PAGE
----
By T. Lindsay Buick
Publisher: Cambridge University Press
Print Publication Year:2011
Online Publication Date:April 2012
Original Publication Year:1928
Subjects: Australian History , European history after 1450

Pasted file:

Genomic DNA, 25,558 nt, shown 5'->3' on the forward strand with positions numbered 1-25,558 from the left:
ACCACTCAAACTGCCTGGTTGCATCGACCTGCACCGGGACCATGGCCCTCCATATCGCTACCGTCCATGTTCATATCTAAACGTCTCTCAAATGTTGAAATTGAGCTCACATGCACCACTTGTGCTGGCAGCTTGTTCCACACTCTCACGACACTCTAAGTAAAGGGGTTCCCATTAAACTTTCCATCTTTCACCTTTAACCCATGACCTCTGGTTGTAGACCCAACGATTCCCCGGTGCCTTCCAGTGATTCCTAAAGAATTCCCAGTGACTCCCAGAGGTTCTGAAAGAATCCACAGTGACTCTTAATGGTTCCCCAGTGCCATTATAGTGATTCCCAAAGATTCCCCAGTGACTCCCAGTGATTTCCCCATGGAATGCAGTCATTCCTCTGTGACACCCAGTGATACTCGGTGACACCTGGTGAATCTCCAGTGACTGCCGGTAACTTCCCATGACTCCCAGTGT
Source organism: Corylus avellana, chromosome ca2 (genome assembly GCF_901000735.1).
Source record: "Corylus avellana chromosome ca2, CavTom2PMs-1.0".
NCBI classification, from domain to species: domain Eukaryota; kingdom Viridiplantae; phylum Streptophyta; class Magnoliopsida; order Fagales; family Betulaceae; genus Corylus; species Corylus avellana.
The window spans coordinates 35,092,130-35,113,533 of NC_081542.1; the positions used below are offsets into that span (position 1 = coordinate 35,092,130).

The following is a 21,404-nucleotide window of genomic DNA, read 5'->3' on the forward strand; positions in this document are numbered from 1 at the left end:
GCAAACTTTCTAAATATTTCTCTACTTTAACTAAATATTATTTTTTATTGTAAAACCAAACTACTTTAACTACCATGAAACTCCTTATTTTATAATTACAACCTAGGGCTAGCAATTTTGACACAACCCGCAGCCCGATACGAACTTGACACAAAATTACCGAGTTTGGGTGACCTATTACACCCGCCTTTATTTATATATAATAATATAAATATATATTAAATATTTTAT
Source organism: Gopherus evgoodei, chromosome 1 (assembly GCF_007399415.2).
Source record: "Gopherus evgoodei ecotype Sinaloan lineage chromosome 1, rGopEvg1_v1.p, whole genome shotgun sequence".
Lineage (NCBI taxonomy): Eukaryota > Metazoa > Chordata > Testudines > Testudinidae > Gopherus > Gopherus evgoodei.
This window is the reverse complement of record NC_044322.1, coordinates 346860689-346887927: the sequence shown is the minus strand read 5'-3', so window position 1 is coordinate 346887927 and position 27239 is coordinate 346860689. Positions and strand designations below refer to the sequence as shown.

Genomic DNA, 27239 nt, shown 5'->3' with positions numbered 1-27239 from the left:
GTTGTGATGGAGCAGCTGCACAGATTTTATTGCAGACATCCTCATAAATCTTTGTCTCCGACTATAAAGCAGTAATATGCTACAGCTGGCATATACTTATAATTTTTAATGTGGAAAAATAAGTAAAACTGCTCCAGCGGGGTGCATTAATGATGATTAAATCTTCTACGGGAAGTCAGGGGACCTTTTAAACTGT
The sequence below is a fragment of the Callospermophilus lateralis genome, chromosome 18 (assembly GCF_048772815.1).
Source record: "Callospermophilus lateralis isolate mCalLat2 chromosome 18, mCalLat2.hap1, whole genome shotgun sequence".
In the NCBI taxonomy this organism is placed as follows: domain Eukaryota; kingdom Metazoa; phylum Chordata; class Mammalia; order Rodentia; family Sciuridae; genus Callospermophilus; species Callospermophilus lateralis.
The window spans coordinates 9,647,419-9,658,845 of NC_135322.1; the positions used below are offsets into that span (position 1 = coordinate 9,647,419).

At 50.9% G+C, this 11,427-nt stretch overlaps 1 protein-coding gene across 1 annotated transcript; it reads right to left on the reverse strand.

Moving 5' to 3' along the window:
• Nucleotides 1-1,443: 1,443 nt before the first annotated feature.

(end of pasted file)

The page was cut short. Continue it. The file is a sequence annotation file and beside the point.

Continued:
Thomas Lindsay Buick (1865–1938) became interested in New Zealand history while working as a political journalist in Wellington, and became an influential figure in the field. He went on to write twelve books and numerous pamphlets on the early history of the country and was elected a fellow of the Royal Historical Society in 1914. First published in Wellington in 1928, this work describes the history of Akaroa in the South Island, a small settlement on the Banks Peninsula founded by French settlers in 1840. In the same year, New Zealand became part of the British Empire, and much of Buick's account focuses on the interaction and disputes between the French and British settlers. The book, which was published under the auspices of the Board of Maori Ethnological Research, also includes the history of the local Maori tribes.